A skier’s guide to Nelson, British Columbia

British Columbia
Hard not to smile after a day at Nelson’s Whitewater Ski Resort; photo courtesy Phil Best

The snow might be melting in some parts of North America, but don’t put those skis away just yet. With holiday crowds done for the winter and active weather patterns rolling through week after week, spring is the perfect opportunity to grab your best turns of the season.

For those who like their deep powder turns with a side of eclectic culture, Nelson, British Columbia, is a mountain-town haven. Nestled deep in the Selkirk Mountains, the village sits on picturesque Kootenay Lake, an hour north of the U.S. border. Once a silver-mining town, Nelson now attracts ski bums, artists, and musicians from around the world looking to enjoy the secluded beauty of interior B.C.

But the real reason people flock here sits 20 minutes up the road. With more than 450 inches of snow a year and some of the best tree skiing in the world (yes, the world), Whitewater Ski Resort is a must for any self-proclaimed powder hound. With only three lifts and a single base-lodge building, the resort maintains a down-home feel while offering world-class skiing. If you haven’t stayed in Nelson and skied at Whitewater, here are a couple of reasons you need to get there this season.

British Columbia
Just another day in Nelson’s personal powder stash, Whitewater Ski Resort; screenshot from video

Adventure skiing: Whitewater is home to some of the best lift-accessed backcountry terrain in North America. If you have the equipment (and the skills to use it), step outside the gates and head to Ymir Peak for big descents and challenging terrain. There are several routes on and around the peak, ranging from nicely spaced trees to sphincter-puckering chutes.

Ski-bum secret: Backcountry can be the most obvious zone of desire, but the trees off of Backside Ski Way offer up plenty of goodies that will stay fresh well into the afternoon hours. Plus, they’re lift-accessed.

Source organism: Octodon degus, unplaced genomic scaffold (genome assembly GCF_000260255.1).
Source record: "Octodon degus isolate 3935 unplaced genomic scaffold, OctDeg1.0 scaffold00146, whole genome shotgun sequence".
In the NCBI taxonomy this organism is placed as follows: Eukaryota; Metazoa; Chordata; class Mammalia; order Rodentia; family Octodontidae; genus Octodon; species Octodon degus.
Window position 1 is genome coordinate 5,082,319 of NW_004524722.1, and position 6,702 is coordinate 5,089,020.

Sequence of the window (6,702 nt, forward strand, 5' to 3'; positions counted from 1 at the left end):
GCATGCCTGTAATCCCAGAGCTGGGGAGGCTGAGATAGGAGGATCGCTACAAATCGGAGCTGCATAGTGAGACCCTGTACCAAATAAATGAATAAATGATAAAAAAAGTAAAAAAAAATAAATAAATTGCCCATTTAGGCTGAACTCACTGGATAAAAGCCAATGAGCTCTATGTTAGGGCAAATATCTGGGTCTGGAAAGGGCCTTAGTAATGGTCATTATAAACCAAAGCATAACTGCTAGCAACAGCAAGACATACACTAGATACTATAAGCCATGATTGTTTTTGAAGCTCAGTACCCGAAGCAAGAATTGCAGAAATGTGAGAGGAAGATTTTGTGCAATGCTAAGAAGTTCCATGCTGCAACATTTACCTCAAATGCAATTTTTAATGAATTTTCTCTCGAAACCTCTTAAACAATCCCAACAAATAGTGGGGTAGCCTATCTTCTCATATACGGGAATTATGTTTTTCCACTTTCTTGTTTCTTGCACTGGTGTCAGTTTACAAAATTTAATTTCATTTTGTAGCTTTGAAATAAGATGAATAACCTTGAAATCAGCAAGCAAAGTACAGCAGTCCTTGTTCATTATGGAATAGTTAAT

Nelson British Columbia
Getting legendary along the iconic Powder Highway; photo courtesy Doug LePage

Activities: When the powder legs get heavy, Whitewater offers Nordic skiing and snowshoeing on 15 kilometers of groomed trails. When you’re back in Nelson, check out some of the funky art galleries like Ourglass Studio & Gallery, which specializes in hand-blown glass pieces and jewelry.

Coffee: Start the day off right with a cup of black gold from Oso Negro. It’s an awesome local hangout; expect to see skis, snowboards, and the people who ride them downhill hanging out on the front porch.

Lunch: You’re in Canada, so consuming poutine isn’t as much encouraged as it is expected. Oil Can Johnny’s in the base lodge has some of the best around, but to make it extra tasty, get the sweet-potato fries. You won’t be sorry.

Libations: Fresh off the hill, a classic Caesar at Coal Oil Johnny’s should do the trick for après. As a Pacific Northwest hops snob, I hadn’t been impressed by the darker Canadian beers, but Nelson’s own Nelson Brewing Company had me thinking differently. Try the Faceplant.

Nightlife: Nelson is a fun town full of fun people. With only a few main streets to navigate, it won’t be hard to see which places are bumping. For a younger crowd, start at Mike’s and work your way to Finley’s. For the older crowd, grab a cocktail at Jackson’s Hole. If you want some real local flavor, check the local hockey schedule and catch a Nelson Leafs game. Ten bucks to enter, five per beer. And it’s hockey. And you’re in Canada.

Transportation: Nelson is about an eight-hour drive from Vancouver, Calgary, and Seattle. If you want to fly, commercial service operates out of West Kootenay Regional Airport, about 25 miles south of town. From Nelson, a cheap shuttle will bring you to and from Whitewater for $11 CDN.

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